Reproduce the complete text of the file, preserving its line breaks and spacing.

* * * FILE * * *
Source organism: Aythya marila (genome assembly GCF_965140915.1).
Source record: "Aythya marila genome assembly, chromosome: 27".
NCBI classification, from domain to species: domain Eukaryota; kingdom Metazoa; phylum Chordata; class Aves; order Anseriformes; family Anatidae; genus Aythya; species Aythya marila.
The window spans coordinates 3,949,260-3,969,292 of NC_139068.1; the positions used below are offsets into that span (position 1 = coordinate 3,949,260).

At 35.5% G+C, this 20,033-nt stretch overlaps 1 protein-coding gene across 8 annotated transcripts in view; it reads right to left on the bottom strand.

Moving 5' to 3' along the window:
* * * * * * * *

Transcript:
Source organism: Aythya marila (genome assembly GCF_965140915.1).
Source record: "Aythya marila genome assembly, chromosome: 27".
NCBI classification, from domain to species: domain Eukaryota; kingdom Metazoa; phylum Chordata; class Aves; order Anseriformes; family Anatidae; genus Aythya; species Aythya marila.
The window spans coordinates 3,949,260-3,969,292 of NC_139068.1; the positions used below are offsets into that span (position 1 = coordinate 3,949,260).

At 35.5% G+C, this 20,033-nt stretch overlaps 1 protein-coding gene across 8 annotated transcripts in view; it reads right to left on the bottom strand.

Moving 5' to 3' along the window: